So we get the bootcamp. Such interesting choice of language, no? I really do need to write a book on the military and ed-tech.

Straight-faced and with no recognition that there might be an imperialist connotation to bootcamps in “exotic” locations, we get the promise of a “bootcamp by the beach” even. Here’s Edsurge’s coverage:

In a departure from the 100 hour per week bootcamp model, GoCode aims to holistically prepare its students for both the job and perks of a software engineer. Announced November 4, the eight-week Python bootcamp will take place in an “all-inclusive beach paradise” in Costa Rica. As the self-proclaimed “first travel-focused coding bootcamp” writes, “Learning new skills is tough–might as well do it next to a beach.” So, any free press passes?

Sounds pretty holistic.

Although these companies position themselves as a countermeasure to the high cost of college tuition, bootcamps are far from cheap. The tuition for a six to eight week program runs on average $10,267. One year of in-state tuition at the UO is $9918. (No promises about their CS program though. Go Ducks.)

The promise, of course, of the bootcamp is that once you complete the “training,” you’ll readily land a job in the tech industry – hopefully one that pays six figures. (Sorta like the promise of the whole higher ed narrative, eh?) And while the job placement rates are good, they’re actually not that much higher than having a plain ol’ college degree. Plus again, you can get financial aid for the latter. (To be fair, some scholarships are available for some bootcamps.)

The bootcamp certification – its prestige, its worth – will be an interesting thing to gauge in the coming years. Outside of the tech sector (perhaps), it’s not clear that having a certificate in a particular field is actually that helpful. “Short-term community-college certificates, which have been growing rapidly in popularity as a way to get students quickly and cheaply into jobs, do not, in fact, help most recipients land employment or earn more money,” The Chronicle of Higher Education reported in November.

But the benefit to students is hardly the point here, is it. The benefit is to this massive industry that furthers a story that you must have a degree and now, increasingly, that you must have “skills.” Best prepared to deliver “skills” are not those old liberal arts colleges. It’s the giant for-profit higher education sector.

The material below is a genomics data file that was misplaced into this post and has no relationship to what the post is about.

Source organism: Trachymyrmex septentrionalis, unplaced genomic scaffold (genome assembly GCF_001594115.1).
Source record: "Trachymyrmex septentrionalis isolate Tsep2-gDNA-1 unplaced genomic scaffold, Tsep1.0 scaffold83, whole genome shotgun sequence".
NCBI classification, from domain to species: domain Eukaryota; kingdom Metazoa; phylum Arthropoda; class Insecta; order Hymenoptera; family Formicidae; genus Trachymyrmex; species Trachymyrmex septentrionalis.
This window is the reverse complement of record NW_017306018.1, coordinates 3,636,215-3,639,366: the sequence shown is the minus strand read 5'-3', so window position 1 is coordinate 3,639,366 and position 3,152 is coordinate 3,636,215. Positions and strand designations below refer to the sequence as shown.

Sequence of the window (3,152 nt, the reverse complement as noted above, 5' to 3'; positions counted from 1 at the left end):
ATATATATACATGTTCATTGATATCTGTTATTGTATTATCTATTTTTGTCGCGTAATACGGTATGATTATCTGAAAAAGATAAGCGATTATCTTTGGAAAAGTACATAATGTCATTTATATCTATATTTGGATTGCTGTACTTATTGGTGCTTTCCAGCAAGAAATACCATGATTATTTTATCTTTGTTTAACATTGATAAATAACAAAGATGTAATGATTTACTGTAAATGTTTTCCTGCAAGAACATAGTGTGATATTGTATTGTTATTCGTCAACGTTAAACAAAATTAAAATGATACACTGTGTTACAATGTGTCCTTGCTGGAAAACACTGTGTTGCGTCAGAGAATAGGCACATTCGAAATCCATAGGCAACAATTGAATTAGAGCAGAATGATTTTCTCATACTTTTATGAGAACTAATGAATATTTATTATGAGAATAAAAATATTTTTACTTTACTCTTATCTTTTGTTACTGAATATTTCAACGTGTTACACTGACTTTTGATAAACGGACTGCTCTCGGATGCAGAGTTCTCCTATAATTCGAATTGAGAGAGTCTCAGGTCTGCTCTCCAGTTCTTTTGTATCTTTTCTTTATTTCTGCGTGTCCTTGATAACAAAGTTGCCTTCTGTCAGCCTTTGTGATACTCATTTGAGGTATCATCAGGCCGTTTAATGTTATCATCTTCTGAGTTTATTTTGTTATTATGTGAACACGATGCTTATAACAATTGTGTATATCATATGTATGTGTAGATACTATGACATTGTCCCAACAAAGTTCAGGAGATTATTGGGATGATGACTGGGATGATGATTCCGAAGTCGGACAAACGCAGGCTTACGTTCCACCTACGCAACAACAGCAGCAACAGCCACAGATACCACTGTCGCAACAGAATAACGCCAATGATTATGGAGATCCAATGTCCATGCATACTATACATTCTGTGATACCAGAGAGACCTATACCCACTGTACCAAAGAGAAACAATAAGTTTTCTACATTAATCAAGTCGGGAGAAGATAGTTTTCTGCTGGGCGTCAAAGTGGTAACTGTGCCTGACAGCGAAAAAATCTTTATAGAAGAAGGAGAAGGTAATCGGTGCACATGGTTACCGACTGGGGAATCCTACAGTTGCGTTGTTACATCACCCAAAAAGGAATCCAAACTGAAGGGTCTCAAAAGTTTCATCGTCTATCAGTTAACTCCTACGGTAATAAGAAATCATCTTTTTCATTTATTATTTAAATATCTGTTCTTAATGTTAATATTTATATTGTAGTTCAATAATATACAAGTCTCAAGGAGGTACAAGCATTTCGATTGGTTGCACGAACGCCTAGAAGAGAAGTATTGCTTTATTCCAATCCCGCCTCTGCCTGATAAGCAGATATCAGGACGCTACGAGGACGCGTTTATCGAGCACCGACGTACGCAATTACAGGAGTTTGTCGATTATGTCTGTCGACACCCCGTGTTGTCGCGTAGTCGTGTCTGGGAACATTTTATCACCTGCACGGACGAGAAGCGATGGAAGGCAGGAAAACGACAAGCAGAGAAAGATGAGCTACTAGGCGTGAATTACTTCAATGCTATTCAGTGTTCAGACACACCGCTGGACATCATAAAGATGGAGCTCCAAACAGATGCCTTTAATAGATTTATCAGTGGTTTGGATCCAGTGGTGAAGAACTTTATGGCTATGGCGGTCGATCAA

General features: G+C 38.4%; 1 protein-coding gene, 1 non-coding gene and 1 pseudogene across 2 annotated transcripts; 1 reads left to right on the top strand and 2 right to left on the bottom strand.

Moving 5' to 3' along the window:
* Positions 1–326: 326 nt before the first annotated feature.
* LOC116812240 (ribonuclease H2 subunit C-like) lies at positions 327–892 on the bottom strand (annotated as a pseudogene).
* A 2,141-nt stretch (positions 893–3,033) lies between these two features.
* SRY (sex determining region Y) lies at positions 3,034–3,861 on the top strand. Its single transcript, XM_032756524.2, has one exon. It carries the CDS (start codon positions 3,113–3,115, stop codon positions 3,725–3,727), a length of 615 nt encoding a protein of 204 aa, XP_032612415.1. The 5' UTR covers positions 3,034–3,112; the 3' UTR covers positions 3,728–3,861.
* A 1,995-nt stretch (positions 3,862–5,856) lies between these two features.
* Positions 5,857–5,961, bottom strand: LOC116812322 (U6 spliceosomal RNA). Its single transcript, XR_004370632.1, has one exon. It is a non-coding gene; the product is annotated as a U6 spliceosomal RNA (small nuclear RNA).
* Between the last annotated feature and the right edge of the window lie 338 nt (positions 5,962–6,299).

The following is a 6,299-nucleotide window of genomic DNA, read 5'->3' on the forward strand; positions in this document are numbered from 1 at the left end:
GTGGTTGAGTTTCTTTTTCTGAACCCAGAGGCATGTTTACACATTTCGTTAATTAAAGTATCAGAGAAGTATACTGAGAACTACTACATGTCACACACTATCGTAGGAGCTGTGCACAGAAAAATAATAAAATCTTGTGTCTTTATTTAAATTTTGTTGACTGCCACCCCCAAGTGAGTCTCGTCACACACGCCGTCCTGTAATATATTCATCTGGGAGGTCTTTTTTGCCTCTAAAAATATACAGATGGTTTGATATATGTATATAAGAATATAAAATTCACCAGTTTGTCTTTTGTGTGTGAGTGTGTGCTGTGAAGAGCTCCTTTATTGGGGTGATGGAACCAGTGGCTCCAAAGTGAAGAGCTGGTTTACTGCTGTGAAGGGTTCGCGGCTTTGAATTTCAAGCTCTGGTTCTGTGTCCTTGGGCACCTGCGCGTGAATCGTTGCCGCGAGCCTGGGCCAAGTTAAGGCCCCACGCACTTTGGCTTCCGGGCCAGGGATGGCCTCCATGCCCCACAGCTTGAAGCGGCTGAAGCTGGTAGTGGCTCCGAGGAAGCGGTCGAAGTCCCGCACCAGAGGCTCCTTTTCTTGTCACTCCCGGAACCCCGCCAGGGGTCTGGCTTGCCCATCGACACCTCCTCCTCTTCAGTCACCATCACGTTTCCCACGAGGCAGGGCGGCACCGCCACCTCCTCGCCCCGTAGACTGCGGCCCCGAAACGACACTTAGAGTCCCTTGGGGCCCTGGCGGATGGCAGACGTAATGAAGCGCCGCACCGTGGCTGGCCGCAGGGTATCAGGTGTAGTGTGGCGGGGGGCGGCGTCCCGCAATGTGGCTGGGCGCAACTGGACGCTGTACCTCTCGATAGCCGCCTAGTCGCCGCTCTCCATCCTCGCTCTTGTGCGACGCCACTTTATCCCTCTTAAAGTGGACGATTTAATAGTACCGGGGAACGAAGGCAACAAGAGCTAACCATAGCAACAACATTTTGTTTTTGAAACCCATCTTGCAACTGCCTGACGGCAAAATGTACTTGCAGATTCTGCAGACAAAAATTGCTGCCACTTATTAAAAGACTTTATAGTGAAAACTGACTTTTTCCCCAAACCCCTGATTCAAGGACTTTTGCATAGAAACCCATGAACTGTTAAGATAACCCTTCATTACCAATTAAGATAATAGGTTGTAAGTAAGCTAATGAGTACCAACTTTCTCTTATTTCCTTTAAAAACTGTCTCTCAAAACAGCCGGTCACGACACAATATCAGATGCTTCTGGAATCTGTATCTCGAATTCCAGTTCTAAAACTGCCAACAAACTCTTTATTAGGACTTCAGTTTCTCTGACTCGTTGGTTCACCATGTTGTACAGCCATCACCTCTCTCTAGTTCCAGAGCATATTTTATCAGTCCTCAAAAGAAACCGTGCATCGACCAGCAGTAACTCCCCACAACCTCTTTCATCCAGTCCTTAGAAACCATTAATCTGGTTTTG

The sector’s ability to shape a story is impressive. It does so via advertising. And it does so via lobbying. How will Silicon Valley respond? With advertising and lobbying? Certainly the tech industry been quite vocal about the so-called "skills shortage," something that's barely a mask for its attempts to get more cheap labor.

It will be interesting too to see how Silicon Valley responds to the recent crackdown on programming bootcamps. In January, a number of these companies received warnings from the California Bureau for Private Postsecondary Education demanding they become compliant with regulations governing vocational training programs. There were similar run-ins with the law in Canada.

The best of these programs will probably comply. They’re actually not in the business of screwing students over. The worst? Well. Like I said, see also: Donald Trump.

It's probably worth pointing out, in the midst of all this talk about the business and the politics and the ideology of ed-tech, that there are problems - cognitively, pedagogically - with the “bootcamp style of learning." That is, they make learning sound too easy; they are too short and don’t offer time for reflection on or re-assimilation of what you’ve learned.

That's the danger too, I'd argue, of a focus on "skills."

Honestly, I think the bigger problems with this whole narrative lie far beyond what you can and cannot learn in a ten-week programming bootcamp. By that, I mean there are structural problems with un- and underemployment. They are problems with education and ed-tech politics and policies that wants to focus on “reskilling” people with specific (proprietary, specialized) skills rather than, from the outset, fostering learning as a skill in and of itself. They are problems with a narrative that wants to associate "skills" with computer usage. There's a problem with a society that cannot recognize that we’ve replaced repetitive, low-paid manual labor with repetitive, low-paid digital labor – and we now want to demand you have a credential for that too.

"Of the top five jobs projected to grow from 2012 to 2022, only one - registered nurse - provides an annual, full-time salary over $22,000." The other top jobs with the biggest growth: personal care aides, retail sales, home health aides, food prep and servers. Hmm, Silicon Valley. Where’s the bootcamp for that? Where's the job placement startup for that? And hmm, higher ed. Where's your college degree for that? Who do we think are going to fill those jobs?

And which of those students are right now the most vulnerable to and the most exploited by both the existing system and by its ever-so-innovative "unbundling"?

First published December 6, 2014.